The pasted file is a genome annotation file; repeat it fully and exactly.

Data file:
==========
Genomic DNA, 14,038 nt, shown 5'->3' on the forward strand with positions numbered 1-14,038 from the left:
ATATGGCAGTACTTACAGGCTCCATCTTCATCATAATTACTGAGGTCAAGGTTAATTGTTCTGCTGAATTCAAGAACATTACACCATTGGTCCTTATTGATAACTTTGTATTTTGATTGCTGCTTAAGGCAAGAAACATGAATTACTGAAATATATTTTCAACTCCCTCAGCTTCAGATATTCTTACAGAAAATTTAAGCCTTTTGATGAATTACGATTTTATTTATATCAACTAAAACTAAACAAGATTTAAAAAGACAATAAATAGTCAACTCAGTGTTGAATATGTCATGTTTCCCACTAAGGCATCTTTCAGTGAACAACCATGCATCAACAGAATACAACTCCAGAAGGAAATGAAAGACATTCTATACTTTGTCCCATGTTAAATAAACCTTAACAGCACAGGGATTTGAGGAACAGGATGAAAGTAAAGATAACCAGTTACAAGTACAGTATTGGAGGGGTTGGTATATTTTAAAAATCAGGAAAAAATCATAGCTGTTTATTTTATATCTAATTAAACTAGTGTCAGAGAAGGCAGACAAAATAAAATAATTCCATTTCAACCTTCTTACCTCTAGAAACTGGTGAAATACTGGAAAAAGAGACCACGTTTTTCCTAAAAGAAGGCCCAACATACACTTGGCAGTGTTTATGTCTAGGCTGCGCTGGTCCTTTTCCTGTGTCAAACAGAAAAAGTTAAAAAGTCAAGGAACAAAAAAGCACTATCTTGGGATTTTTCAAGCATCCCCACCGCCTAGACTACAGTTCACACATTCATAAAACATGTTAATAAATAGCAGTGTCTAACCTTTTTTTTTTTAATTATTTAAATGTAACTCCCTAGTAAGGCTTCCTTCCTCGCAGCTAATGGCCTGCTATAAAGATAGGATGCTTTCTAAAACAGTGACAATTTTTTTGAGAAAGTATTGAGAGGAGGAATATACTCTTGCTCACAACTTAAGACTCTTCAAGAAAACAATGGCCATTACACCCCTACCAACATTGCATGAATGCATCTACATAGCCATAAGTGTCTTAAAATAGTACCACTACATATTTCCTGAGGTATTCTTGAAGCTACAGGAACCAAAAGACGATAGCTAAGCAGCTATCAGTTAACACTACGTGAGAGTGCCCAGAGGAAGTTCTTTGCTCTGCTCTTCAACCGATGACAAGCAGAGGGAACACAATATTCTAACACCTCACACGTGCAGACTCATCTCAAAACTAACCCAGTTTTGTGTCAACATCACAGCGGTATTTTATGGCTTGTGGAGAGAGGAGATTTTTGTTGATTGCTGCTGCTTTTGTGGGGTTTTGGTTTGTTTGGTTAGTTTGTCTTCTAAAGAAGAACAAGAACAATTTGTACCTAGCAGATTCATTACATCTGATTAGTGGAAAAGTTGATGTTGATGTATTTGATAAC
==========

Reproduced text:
Genomic DNA, 14,038 nt, shown 5'->3' on the forward strand with positions numbered 1-14,038 from the left:
ATATGGCAGTACTTACAGGCTCCATCTTCATCATAATTACTGAGGTCAAGGTTAATTGTTCTGCTGAATTCAAGAACATTACACCATTGGTCCTTATTGATAACTTTGTATTTTGATTGCTGCTTAAGGCAAGAAACATGAATTACTGAAATATATTTTCAACTCCCTCAGCTTCAGATATTCTTACAGAAAATTTAAGCCTTTTGATGAATTACGATTTTATTTATATCAACTAAAACTAAACAAGATTTAAAAAGACAATAAATAGTCAACTCAGTGTTGAATATGTCATGTTTCCCACTAAGGCATCTTTCAGTGAACAACCATGCATCAACAGAATACAACTCCAGAAGGAAATGAAAGACATTCTATACTTTGTCCCATGTTAAATAAACCTTAACAGCACAGGGATTTGAGGAACAGGATGAAAGTAAAGATAACCAGTTACAAGTACAGTATTGGAGGGGTTGGTATATTTTAAAAATCAGGAAAAAATCATAGCTGTTTATTTTATATCTAATTAAACTAGTGTCAGAGAAGGCAGACAAAATAAAATAATTCCATTTCAACCTTCTTACCTCTAGAAACTGGTGAAATACTGGAAAAAGAGACCACGTTTTTCCTAAAAGAAGGCCCAACATACACTTGGCAGTGTTTATGTCTAGGCTGCGCTGGTCCTTTTCCTGTGTCAAACAGAAAAAGTTAAAAAGTCAAGGAACAAAAAAGCACTATCTTGGGATTTTTCAAGCATCCCCACCGCCTAGACTACAGTTCACACATTCATAAAACATGTTAATAAATAGCAGTGTCTAACCTTTTTTTTTTTAATTATTTAAATGTAACTCCCTAGTAAGGCTTCCTTCCTCGCAGCTAATGGCCTGCTATAAAGATAGGATGCTTTCTAAAACAGTGACAATTTTTTTGAGAAAGTATTGAGAGGAGGAATATACTCTTGCTCACAACTTAAGACTCTTCAAGAAAACAATGGCCATTACACCCCTACCAACATTGCATGAATGCATCTACATAGCCATAAGTGTCTTAAAATAGTACCACTACATATTTCCTGAGGTATTCTTGAAGCTACAGGAACCAAAAGACGATAGCTAAGCAGCTATCAGTTAACACTACGTGAGAGTGCCCAGAGGAAGTTCTTTGCTCTGCTCTTCAACCGATGACAAGCAGAGGGAACACAATATTCTAACACCTCACACGTGCAGACTCATCTCAAAACTAACCCAGTTTTGTGTCAACATCACAGCGGTATTTTATGGCTTGTGGAGAGAGGAGATTTTTGTTGATTGCTGCTGCTTTTGTGGGGTTTTGGTTTGTTTGGTTAGTTTGTCTTCTAAAGAAGAACAAGAACAATTTGTACCTAGCAGATTCATTACATCTGATTAGTGGAAAAGTTGATGTTGATGTATTTGATAAC